Start Menu enhancements are numerous, but most complaints about the Windows Start Menu boil down to this: there's too much stuff in it, and you have to click through folders to get to your programs. ChemTable Software's Handy Start Menu addresses these two issues by grouping Start Menu items together by category and by replacing folders with shortcuts that open the application in question with a single click. You can quickly toggle back to the regular Start Menu, too. Better still, it's free.
Clicking Handy Start Menu's desktop icon opens a dialog with an About section and three commands: enable or disable the program, adjust its categories, and offer feedback. We could also use the program's Start Menu entry or its system tray icon to access its control dialog. Clicking the Enable button altered the Start Menu's All Programs view by grouping our programs into the provided categories. Four apps didn't fit, so we clicked Adjust Categories and selected our choices from an extensive list. We also created a custom category, Desktop, for some utilities we keep parked there. Among the categories are Office, Internet, Utilities, Fun and Games, Graphics and Design, and For Developers. Clicking the Back button returned us to our start-up menu view; clicking All Programs took us back to Handy Start Menu's list again. Program icons replaced folders in Handy Start Menu's tree view but preserved its structure. Clicking any program icon opened the app immediately, yet we could still browse through the folders.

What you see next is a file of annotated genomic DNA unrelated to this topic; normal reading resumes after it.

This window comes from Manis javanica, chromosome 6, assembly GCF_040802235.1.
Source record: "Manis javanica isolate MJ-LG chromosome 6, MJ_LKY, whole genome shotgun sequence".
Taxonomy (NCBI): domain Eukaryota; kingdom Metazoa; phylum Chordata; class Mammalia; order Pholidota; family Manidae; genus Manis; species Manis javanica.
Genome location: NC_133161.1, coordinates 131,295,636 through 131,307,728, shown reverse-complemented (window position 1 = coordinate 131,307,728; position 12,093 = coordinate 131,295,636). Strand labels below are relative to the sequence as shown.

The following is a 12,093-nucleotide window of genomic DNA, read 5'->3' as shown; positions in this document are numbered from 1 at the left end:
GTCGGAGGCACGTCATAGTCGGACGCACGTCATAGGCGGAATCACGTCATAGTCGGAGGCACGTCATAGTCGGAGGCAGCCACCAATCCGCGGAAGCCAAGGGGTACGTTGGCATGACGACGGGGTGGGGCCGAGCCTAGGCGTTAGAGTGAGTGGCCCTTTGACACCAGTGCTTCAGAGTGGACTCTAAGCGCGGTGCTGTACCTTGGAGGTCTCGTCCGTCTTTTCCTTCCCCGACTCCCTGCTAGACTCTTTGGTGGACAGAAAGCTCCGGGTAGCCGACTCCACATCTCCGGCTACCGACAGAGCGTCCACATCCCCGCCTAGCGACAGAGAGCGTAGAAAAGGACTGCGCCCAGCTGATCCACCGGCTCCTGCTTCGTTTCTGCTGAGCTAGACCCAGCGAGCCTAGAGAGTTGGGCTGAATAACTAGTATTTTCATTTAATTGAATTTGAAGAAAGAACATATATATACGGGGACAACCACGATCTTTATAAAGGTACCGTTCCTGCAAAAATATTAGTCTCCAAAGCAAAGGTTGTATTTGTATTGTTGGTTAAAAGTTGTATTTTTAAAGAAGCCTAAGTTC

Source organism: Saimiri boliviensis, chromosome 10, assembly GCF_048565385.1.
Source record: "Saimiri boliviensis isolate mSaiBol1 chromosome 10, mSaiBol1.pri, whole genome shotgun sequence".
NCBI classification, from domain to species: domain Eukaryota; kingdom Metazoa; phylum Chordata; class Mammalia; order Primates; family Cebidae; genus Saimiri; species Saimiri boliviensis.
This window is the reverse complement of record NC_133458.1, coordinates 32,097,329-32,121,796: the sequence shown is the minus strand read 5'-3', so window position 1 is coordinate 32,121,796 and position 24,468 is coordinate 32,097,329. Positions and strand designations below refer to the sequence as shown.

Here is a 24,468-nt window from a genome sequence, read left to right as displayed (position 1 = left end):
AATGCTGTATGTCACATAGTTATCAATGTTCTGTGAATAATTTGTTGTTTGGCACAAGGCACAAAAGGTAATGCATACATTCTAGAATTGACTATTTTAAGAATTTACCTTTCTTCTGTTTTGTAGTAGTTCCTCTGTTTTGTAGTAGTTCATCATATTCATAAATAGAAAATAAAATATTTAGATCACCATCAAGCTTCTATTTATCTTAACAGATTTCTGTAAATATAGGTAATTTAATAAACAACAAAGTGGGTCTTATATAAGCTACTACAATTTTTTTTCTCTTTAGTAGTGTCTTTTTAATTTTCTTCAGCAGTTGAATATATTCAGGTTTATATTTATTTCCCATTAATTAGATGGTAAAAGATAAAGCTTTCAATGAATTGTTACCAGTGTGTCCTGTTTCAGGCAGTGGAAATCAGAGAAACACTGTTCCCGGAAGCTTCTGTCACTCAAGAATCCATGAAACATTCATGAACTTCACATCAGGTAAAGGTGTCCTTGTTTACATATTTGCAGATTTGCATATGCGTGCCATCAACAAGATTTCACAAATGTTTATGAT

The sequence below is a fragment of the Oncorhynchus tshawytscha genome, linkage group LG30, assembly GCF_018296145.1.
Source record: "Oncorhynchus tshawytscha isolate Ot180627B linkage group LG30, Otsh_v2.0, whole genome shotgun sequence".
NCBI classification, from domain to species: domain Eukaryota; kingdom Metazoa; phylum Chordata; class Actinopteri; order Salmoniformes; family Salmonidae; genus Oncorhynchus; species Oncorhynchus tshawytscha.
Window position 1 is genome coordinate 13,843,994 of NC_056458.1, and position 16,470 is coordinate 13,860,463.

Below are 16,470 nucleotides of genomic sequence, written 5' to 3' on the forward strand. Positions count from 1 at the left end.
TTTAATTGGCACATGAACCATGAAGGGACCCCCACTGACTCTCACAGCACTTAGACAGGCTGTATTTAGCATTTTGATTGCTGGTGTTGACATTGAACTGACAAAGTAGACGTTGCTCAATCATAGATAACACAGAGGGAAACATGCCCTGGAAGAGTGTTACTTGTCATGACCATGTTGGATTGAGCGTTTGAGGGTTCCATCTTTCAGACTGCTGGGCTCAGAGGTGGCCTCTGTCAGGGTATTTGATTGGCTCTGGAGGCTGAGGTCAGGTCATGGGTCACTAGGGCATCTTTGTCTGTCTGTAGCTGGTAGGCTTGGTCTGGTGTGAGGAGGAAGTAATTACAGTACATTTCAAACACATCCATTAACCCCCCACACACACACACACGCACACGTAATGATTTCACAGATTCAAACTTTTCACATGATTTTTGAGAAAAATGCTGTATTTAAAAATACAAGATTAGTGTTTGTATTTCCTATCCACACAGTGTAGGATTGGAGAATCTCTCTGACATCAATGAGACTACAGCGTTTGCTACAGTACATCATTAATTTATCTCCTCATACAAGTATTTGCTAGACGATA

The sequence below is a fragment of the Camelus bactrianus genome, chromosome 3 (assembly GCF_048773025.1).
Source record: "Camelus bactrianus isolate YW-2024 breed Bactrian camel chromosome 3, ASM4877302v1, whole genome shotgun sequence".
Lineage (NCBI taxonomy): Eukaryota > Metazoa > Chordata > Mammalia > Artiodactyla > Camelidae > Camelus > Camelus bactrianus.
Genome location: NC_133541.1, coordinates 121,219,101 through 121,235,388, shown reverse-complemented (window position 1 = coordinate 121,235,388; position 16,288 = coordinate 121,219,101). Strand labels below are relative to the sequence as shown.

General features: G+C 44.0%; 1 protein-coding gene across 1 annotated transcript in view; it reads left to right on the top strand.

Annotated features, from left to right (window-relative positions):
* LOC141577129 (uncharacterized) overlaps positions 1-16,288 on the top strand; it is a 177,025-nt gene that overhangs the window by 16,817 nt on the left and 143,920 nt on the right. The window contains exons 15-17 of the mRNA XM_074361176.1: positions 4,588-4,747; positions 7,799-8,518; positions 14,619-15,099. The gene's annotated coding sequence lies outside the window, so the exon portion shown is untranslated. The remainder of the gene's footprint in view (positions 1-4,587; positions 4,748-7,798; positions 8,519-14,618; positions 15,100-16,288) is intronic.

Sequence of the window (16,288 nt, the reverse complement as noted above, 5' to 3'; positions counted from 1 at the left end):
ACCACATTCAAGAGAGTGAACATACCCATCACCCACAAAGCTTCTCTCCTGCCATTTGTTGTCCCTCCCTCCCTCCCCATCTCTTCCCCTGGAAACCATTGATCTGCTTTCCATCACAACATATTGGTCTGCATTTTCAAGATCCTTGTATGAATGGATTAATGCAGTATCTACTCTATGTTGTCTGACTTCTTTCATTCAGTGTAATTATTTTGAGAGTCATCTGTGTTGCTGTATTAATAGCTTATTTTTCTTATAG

The Start Menu is sort of like your hall closet: there's too much stuff in it, but when you go to clean it out, the keep pile is usually a lot bigger than the toss pile. Handy Start Menu solves this problem by grouping your important stuff together. Add the ability to open programs with a click, and you have a Windows enhancement that's actually an improvement.